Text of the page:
Area Forecast Discussion
Issued by NWS Chicago, IL

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FXUS63 KLOT 192026

Area Forecast Discussion
National Weather Service Chicago/Romeoville, IL
226 PM CST Thu Jan 19 2017

156 PM CST

Through Friday...

Rain...fog...and drizzle, maybe a thunderstorm are all on the docket
for the short term. The deep/cutoff upper low across the plains
will slowly lift north tonight. The low will take on a negative
tilt which should keep forcing strong ahead of the low. In
addition to the strong height falls ahead of the low, an elevated
warm front will be lifting northward as well but will never
completely lift north through the area. Isentropic lift with the
moist southerly flow ahead of the low will lead to rain increasing
through the afternoon and continuing for at least a good portion
of the night. Guidance is not all that excited about thunder
chances, but have left a small thunder mention as there could be a
few storms with elevated lapse rates ahead of the low and modest
warm advection on the nose of the low level jet.

Once the lead wave moves through overnight, we will lose the deeper
moisture layer, but continued warm/moist advection ahead of the
low and over the somewhat stalled out warm front across Central
Illinois, in conjunction with continued waves rotating around and
ahead of the upper low would suggest continued clouds, fog, and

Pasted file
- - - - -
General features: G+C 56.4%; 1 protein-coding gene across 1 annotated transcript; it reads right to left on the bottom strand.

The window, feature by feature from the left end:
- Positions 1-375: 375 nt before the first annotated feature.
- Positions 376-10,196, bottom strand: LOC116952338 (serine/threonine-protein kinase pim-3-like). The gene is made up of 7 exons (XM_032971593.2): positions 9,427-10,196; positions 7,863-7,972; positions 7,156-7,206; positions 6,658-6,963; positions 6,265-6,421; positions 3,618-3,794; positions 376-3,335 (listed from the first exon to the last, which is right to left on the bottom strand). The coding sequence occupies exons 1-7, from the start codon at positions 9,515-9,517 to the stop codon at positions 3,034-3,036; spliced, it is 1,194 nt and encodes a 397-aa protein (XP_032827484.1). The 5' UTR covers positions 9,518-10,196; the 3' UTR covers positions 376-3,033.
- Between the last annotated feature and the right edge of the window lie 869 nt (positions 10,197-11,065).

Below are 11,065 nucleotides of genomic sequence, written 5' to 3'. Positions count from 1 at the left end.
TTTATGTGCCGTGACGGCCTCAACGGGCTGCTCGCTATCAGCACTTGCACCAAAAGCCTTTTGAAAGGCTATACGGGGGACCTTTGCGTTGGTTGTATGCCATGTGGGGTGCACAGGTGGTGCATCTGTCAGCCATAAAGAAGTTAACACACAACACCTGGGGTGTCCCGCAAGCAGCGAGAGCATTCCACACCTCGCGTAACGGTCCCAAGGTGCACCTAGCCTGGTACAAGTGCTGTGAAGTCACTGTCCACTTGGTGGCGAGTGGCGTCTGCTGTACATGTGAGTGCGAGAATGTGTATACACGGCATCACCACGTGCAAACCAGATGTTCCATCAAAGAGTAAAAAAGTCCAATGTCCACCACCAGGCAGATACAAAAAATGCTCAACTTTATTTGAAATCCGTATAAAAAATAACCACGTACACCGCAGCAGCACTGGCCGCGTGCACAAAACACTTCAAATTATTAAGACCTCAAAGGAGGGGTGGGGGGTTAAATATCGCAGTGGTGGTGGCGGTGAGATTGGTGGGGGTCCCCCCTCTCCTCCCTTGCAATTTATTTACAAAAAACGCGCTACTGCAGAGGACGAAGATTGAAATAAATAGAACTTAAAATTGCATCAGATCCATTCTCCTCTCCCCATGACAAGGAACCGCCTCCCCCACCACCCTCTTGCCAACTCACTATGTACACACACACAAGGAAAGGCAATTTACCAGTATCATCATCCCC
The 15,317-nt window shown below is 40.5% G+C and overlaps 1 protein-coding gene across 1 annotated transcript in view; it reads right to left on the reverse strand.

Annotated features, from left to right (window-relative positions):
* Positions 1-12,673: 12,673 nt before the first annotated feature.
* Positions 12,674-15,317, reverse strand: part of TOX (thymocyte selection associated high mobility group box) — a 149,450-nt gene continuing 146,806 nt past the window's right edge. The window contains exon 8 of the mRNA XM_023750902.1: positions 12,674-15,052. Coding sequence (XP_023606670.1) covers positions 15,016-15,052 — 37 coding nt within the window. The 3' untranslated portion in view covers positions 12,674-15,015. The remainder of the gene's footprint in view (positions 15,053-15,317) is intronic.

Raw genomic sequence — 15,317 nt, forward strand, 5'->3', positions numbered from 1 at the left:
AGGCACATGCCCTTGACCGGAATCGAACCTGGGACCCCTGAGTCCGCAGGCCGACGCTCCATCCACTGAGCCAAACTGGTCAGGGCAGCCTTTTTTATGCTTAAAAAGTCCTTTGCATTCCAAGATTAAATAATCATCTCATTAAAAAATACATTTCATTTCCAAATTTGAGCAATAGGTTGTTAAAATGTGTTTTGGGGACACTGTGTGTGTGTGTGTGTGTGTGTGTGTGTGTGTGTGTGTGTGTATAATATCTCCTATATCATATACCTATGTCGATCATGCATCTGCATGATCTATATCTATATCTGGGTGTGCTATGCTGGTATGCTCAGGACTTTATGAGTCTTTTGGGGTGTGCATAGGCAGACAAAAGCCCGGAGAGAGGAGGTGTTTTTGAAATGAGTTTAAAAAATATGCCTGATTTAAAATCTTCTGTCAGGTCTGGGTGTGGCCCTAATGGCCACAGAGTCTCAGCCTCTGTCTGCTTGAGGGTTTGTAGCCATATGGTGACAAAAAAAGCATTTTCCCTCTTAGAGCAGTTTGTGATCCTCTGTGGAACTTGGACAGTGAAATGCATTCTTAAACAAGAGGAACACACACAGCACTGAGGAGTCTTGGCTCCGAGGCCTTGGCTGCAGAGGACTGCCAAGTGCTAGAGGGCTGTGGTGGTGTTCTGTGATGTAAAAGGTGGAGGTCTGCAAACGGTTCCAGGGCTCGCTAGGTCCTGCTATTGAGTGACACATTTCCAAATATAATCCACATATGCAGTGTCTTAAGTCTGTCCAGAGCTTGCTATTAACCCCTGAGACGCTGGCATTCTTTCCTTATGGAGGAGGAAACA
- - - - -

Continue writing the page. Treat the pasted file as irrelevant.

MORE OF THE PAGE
drizzle. The pattern would suggest fog/drizzle could easily lead
to at least localized dense fog, but certainly expect lingering
low cloudiness most if not all day. In spite of clouds being in
place to limit warming, dewpoints will be coming up through the
afternoon which should allow temperatures to get into the 40s in
most areas.



224 PM CST

Friday night through Thursday...

An active weather pattern is expected during the period, with
several chances for precipitation. The main concerns initially
during the period will be the threat of dense fog Friday night
into Saturday, and temperatures on Saturday. Attention will then
focus on what appears to be the beginnings towards a turn in the
direction to more winter-like conditions across the area by the
middle to end of next week.

At the beginning of the period (Friday night), the upper level
disturbance, currently shifting over southern California and
Nevada, is expected to shift northward into the Upper Midwest by
early Saturday morning. This system will drive a surface warm
frontal boundary northward over the area Friday night. This front
will not only mark to the leading edge to a very mild airmass, but
also much higher dewpoints. As a result, it appears likely that
fog will develop, either during the day Friday, or definitely by
Friday evening as surface dew points quickly surge well into the
40s. This certainly could result in areas of dense fog and
drizzle across the area for a period Friday night into Saturday

The main concern for Saturday will then be how warm we get during
the day. A very mild air mass (925 MB temperatures +7 to +9) will
be in place over the area during the day. This certainly could
support temperatures well into the 50s on Saturday. However, with
dew points also likely climbing into the mid to upper 40s and
areas of fog around in the morning, we might not loss the low
clouds at all during the day. With this in mind, it may be
difficult to warm much above the lower 50s. In spite of this
concern, however, I have not strayed much from the blended
guidance, which currently advertises low to mid 50s far north, to